Last week I had the fantastic opportunity to attend Dreamforce.
I didn’t go to attend the sessions, I went to attend the keynotes. And along the way I was amazed as to how much the keynote speakers were aligning to where I am in my career path and life in general. The messages I heard inspired me so I thought to share my perspective from my notetaking with you and also have something for me to look back on and remind myself. I have named this blog and what I experienced as “inspirational leadership by design” because it just flowed when I started to think about the messages I received last week.
Leadership doesn’t happen by accident. At some point of your life, you aspire to be something bigger and better than who you are today. Because of it, your perspective takes a different turn. And when you are so inspired, you actually want to support, coach, connect with others for them to reach their full potential- it’s no longer just about you. In some way or another, you start to design your life or make decisions that you will do your best to lead by example and inspire others to do the same, and you aspire to be like those that have inspired you. You create and drive change with your intention. I think that is a choice and it is inspirational leadership by design.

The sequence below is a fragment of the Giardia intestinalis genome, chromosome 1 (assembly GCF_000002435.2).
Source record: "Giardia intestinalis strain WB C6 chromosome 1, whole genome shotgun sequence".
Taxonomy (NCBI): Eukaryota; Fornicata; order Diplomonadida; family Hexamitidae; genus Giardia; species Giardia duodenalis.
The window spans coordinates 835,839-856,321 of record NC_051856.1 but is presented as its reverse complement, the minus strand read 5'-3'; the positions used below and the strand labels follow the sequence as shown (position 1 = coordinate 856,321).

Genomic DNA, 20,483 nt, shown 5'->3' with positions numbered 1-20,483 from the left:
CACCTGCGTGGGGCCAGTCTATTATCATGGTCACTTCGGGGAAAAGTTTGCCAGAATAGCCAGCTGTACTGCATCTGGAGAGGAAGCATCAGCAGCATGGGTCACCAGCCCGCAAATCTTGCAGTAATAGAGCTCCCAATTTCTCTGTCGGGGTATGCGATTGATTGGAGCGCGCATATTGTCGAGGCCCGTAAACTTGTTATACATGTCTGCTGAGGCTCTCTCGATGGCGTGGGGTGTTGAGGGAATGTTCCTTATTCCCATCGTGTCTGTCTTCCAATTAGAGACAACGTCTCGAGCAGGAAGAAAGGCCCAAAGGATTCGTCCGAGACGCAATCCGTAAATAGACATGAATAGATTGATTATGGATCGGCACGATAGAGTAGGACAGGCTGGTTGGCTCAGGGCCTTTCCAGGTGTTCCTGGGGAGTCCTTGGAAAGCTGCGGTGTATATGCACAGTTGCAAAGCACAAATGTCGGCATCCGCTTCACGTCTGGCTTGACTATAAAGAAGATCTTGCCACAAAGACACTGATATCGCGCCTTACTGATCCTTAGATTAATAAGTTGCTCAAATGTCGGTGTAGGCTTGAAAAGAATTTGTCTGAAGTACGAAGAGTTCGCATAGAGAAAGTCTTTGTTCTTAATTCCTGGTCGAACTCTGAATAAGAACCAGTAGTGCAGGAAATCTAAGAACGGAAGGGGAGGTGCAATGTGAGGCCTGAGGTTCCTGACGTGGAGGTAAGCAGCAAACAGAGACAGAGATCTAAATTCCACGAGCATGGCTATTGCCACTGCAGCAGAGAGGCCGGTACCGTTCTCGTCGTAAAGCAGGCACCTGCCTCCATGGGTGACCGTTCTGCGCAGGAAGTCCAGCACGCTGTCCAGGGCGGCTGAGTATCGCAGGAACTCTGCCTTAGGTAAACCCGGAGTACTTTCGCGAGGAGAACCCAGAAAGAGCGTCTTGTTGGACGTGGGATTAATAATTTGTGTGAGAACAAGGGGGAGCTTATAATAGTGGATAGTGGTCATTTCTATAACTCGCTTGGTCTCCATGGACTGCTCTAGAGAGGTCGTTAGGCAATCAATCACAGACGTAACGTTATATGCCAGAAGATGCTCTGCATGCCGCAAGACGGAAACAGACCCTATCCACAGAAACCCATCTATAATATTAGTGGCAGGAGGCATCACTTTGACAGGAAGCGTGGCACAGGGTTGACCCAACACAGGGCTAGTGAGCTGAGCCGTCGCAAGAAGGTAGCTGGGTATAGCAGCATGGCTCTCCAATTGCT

Marc Benioff, CEO of Salesforce.com is a very inspired leader contributing back to society in truly monumental ways. Hearing his perspective, and experiencing how he interviewed the leaders that touched many aspects of technology, humanity and health to me demonstrated his inspirational leadership by design. The choices he made to make impact on this conference went beyond making Salesforce dollars. The people he invited were brave choices! They had strong messages to share and viewpoints that were based on their experiences in life. It was personal to both them and to him. As a testament of what he does that impacts the world from USAtoday: